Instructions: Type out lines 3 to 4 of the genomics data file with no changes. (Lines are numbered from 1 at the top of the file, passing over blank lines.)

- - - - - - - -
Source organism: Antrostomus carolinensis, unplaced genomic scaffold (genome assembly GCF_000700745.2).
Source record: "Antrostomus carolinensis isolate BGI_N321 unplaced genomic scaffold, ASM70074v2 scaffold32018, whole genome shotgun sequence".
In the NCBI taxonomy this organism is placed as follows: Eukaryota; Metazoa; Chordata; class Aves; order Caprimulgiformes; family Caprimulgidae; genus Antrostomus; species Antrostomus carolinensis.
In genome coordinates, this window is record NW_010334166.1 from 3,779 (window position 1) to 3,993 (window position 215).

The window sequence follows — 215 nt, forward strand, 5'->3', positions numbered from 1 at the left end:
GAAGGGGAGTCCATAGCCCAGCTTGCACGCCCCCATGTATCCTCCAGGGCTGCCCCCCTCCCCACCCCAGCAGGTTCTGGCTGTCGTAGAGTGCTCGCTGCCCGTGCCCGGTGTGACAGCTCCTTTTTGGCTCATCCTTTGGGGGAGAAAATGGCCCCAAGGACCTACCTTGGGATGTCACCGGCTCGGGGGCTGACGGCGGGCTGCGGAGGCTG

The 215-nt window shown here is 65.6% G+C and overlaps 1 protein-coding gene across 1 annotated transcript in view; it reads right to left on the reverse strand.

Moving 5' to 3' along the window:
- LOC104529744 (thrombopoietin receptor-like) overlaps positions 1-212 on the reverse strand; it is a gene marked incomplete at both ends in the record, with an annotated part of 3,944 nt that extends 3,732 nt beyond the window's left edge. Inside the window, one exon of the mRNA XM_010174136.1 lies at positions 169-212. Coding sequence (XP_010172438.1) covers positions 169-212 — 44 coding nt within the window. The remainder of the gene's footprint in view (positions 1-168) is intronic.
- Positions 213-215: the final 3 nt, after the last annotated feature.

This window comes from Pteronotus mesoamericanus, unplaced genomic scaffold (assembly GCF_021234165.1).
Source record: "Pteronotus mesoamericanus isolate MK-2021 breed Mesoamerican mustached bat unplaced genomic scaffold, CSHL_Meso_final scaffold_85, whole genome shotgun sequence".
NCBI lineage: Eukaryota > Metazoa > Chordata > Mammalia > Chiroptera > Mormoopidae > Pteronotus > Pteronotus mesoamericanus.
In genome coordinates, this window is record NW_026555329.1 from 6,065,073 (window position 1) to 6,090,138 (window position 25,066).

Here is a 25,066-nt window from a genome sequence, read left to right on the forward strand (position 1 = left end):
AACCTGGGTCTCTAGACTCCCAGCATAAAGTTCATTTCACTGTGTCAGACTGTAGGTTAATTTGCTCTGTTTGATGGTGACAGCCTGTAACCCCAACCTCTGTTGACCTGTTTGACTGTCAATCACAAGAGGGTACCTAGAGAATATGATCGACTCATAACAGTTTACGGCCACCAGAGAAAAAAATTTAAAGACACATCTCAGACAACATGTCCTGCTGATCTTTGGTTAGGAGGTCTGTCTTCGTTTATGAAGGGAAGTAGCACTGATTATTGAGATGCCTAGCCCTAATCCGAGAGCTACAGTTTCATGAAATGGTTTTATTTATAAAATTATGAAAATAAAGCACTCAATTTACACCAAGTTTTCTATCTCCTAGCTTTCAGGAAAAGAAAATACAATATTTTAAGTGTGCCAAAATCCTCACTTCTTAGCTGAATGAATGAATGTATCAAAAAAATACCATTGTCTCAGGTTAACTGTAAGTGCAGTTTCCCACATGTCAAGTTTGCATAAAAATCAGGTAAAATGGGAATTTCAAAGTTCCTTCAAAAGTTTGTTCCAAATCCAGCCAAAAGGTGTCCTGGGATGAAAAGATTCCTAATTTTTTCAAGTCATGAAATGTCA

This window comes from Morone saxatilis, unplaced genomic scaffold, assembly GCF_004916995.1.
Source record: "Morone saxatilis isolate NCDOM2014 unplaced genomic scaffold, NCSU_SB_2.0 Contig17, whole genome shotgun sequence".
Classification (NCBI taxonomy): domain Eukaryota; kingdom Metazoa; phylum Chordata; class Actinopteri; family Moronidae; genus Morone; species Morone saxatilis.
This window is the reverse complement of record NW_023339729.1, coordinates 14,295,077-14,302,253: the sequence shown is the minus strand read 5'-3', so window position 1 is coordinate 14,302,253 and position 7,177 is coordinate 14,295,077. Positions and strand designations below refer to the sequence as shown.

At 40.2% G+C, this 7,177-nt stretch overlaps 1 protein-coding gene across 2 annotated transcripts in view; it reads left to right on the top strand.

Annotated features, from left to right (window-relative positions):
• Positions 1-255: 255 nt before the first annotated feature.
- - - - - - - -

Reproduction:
In the NCBI taxonomy this organism is placed as follows: Eukaryota; Metazoa; Chordata; class Aves; order Caprimulgiformes; family Caprimulgidae; genus Antrostomus; species Antrostomus carolinensis.
In genome coordinates, this window is record NW_010334166.1 from 3,779 (window position 1) to 3,993 (window position 215).